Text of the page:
The authorities of the Ottoman Empire required that the physicians sit for special licensing exams in Kushta, the Empire's capitol, and present certificates verifying their education. This was another stage on the way of removing healers and seers from the medical system. At the beginning of the 20th century, physicians' societies were established in Jaffa and Jerusalem, whose role was to promote cooperation regarding medical and professional matters among physicians.

Doctors' responsibilities towards their patients also came under public scrutiny, and physicians who deviated either stood trial or were removed from their positions. The social criticism toward physicians was displayed by publicizing patients' complaints and by patients' rights. For many years, there was an ongoing struggle between doctors and public leaders, since the latter wanted to maintain control over the management of health services.

The physicians, on their part, showed a growing involvement in the society, so that their influence was felt in every area. Doctors helped establish schools, and they were involved in education and various cultural subjects.

Organized medicine - Medical services were organized in Israel according to the laws of the Ottoman Empire. The Ottoman law provided public health services mainly during epidemics, but also carried out inoculations and engaged in the prevention of diseases. Apart from this, the law entrusted the organization of medical services to the community itself, with the exception of compulsory reports concerning contagious diseases, autopsies for legal purposes, and examinations to certify laboratories. Under the physicians' management, organized medicine engaged in health education, compulsory preventative treatments, statistical management of diagnoses and medical, epidemiological, and laboratory research. During the same period, with the assistance of the physicians, a patients' organization was also getting underway in the framework of medical insurance for workers. The doctors took on the responsibility for the sanitary conditions of the cities and villages, including the extermination of vermin that could cause disease, hygiene in food service establishments and 'Mikveh' (ritual bath). The idea of mutual assistance and the 'duty of visiting the sick' came to fruition independently.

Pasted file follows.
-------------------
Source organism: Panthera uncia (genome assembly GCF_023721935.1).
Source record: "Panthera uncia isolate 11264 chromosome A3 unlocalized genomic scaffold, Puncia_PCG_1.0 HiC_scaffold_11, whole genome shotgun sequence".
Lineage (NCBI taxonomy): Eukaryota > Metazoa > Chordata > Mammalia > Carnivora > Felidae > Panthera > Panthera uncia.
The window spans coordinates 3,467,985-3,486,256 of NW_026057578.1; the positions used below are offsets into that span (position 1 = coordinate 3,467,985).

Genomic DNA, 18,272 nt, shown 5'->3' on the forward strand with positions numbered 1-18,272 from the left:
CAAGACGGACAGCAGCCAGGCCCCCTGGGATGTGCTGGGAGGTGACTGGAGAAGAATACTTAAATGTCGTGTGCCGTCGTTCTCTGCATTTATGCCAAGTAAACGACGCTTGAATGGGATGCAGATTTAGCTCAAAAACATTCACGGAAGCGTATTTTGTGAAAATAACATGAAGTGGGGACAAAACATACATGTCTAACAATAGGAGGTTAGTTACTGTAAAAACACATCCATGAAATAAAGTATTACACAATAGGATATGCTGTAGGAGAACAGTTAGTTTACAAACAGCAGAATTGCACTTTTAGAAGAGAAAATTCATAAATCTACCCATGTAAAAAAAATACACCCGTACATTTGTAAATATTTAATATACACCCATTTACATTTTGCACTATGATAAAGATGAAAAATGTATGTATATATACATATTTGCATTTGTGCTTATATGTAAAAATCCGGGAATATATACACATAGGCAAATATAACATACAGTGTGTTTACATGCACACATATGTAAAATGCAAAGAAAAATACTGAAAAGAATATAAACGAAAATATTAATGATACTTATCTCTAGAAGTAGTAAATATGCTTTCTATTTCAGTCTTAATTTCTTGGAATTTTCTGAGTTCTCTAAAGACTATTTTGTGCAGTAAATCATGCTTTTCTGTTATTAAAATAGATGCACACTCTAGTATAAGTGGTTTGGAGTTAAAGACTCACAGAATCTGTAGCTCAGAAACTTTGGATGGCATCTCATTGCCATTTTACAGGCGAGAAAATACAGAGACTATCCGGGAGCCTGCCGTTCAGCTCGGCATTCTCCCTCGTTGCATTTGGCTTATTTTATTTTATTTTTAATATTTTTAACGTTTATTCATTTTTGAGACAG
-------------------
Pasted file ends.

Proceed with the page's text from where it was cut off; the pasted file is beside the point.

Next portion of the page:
It might be significant that many medical ethics values, considered to be integral to Western medicine and dealing with individual autonomy were not of great concern to the physician that practiced in Israel during the period we deal with. We hardly find in the 19th century in Israel such topics as respecting patients' rights, informed consent, confidentiality, or speaking the truth to a patient. The uncompromising regard for the sanctity of life led to forced medical treatment, and the determination to avoid causing distress prevented physicians from disclosing medical details to patients and their families.

The growth of the Jewish settlement during the years 1840 - 1914 was made possible by the physicians' determination to settle and remain in Israel despite the many difficulties they faced. Only the bravest of doctors could confront a culture so strange to them, a community so poor and destitute, a conservative leadership that opposed their activities, and diseases so deadly that they put themselves at such great risk. The great appreciation felt towards these physicians is made even clearer when one considers their isolation and personal and professional hardships.

Despite varying conditions in unpredictable historical circumstances, the first university-educated physicians brought the Jewish ethical cultural tradition to Israel and set standards of morality accordingly. These became the foundation for the standards of medical ethics practiced today.

Acknowledgments

This article is an abstract of a PhD research, submitted to Ben-Gurion University in Israel, 2001. This work was carried out under the supervision of Prof. Velvel Greene and Dr. S. Schwartz.